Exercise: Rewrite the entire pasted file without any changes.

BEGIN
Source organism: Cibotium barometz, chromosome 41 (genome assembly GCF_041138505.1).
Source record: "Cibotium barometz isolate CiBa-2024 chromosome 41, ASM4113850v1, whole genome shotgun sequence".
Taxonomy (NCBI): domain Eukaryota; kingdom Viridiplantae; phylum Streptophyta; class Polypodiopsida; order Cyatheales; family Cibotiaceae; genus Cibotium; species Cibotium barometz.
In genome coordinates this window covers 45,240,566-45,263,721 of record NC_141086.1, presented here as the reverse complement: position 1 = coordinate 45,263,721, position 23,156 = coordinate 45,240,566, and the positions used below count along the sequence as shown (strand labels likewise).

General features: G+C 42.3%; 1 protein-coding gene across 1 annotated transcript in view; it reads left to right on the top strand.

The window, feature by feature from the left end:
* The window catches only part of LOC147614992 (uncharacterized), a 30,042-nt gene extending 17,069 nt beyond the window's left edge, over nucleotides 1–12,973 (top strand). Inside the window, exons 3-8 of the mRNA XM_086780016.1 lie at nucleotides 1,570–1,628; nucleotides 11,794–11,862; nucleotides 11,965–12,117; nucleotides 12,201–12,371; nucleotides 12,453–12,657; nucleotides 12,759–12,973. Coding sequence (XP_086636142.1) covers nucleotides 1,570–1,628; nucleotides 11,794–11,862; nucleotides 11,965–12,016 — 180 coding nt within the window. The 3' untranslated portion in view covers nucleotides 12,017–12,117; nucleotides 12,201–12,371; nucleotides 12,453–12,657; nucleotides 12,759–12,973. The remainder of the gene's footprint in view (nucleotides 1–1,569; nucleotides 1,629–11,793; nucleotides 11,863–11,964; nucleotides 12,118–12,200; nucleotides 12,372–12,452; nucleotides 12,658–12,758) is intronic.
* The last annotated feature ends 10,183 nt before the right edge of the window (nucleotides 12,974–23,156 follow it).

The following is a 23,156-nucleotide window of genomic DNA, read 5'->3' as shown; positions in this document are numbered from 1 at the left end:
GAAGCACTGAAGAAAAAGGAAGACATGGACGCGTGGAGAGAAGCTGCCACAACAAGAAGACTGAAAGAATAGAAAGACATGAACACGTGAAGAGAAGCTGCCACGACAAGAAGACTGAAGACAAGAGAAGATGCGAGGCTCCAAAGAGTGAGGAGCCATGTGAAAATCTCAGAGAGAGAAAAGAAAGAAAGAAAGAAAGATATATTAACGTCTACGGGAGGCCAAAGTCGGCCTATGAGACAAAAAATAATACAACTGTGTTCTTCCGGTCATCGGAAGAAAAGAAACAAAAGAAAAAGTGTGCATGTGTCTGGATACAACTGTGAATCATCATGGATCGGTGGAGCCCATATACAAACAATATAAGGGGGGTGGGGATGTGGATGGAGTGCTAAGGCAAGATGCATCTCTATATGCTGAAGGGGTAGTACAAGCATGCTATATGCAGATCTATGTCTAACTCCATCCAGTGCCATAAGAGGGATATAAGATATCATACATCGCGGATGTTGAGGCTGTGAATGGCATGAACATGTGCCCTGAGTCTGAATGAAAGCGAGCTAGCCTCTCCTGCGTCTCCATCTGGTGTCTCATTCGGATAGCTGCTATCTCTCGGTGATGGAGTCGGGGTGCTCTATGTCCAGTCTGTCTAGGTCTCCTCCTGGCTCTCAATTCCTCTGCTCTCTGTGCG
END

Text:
Source organism: Cibotium barometz, chromosome 41 (genome assembly GCF_041138505.1).
Source record: "Cibotium barometz isolate CiBa-2024 chromosome 41, ASM4113850v1, whole genome shotgun sequence".
Taxonomy (NCBI): domain Eukaryota; kingdom Viridiplantae; phylum Streptophyta; class Polypodiopsida; order Cyatheales; family Cibotiaceae; genus Cibotium; species Cibotium barometz.
In genome coordinates this window covers 45,240,566-45,263,721 of record NC_141086.1, presented here as the reverse complement: position 1 = coordinate 45,263,721, position 23,156 = coordinate 45,240,566, and the positions used below count along the sequence as shown (strand labels likewise).

General features: G+C 42.3%; 1 protein-coding gene across 1 annotated transcript in view; it reads left to right on the top strand.

The window, feature by feature from the left end:
* The window catches only part of LOC147614992 (uncharacterized), a 30,042-nt gene extending 17,069 nt beyond the window's left edge, over nucleotides 1–12,973 (top strand). Inside the window, exons 3-8 of the mRNA XM_086780016.1 lie at nucleotides 1,570–1,628; nucleotides 11,794–11,862; nucleotides 11,965–12,117; nucleotides 12,201–12,371; nucleotides 12,453–12,657; nucleotides 12,759–12,973. Coding sequence (XP_086636142.1) covers nucleotides 1,570–1,628; nucleotides 11,794–11,862; nucleotides 11,965–12,016 — 180 coding nt within the window. The 3' untranslated portion in view covers nucleotides 12,017–12,117; nucleotides 12,201–12,371; nucleotides 12,453–12,657; nucleotides 12,759–12,973. The remainder of the gene's footprint in view (nucleotides 1–1,569; nucleotides 1,629–11,793; nucleotides 11,863–11,964; nucleotides 12,118–12,200; nucleotides 12,372–12,452; nucleotides 12,658–12,758) is intronic.
* The last annotated feature ends 10,183 nt before the right edge of the window (nucleotides 12,974–23,156 follow it).

The following is a 23,156-nucleotide window of genomic DNA, read 5'->3' as shown; positions in this document are numbered from 1 at the left end:
GAAGCACTGAAGAAAAAGGAAGACATGGACGCGTGGAGAGAAGCTGCCACAACAAGAAGACTGAAAGAATAGAAAGACATGAACACGTGAAGAGAAGCTGCCACGACAAGAAGACTGAAGACAAGAGAAGATGCGAGGCTCCAAAGAGTGAGGAGCCATGTGAAAATCTCAGAGAGAGAAAAGAAAGAAAGAAAGAAAGATATATTAACGTCTACGGGAGGCCAAAGTCGGCCTATGAGACAAAAAATAATACAACTGTGTTCTTCCGGTCATCGGAAGAAAAGAAACAAAAGAAAAAGTGTGCATGTGTCTGGATACAACTGTGAATCATCATGGATCGGTGGAGCCCATATACAAACAATATAAGGGGGGTGGGGATGTGGATGGAGTGCTAAGGCAAGATGCATCTCTATATGCTGAAGGGGTAGTACAAGCATGCTATATGCAGATCTATGTCTAACTCCATCCAGTGCCATAAGAGGGATATAAGATATCATACATCGCGGATGTTGAGGCTGTGAATGGCATGAACATGTGCCCTGAGTCTGAATGAAAGCGAGCTAGCCTCTCCTGCGTCTCCATCTGGTGTCTCATTCGGATAGCTGCTATCTCTCGGTGATGGAGTCGGGGTGCTCTATGTCCAGTCTGTCTAGGTCTCCTCCTGGCTCTCAATTCCTCTGCTCTCTGTGCG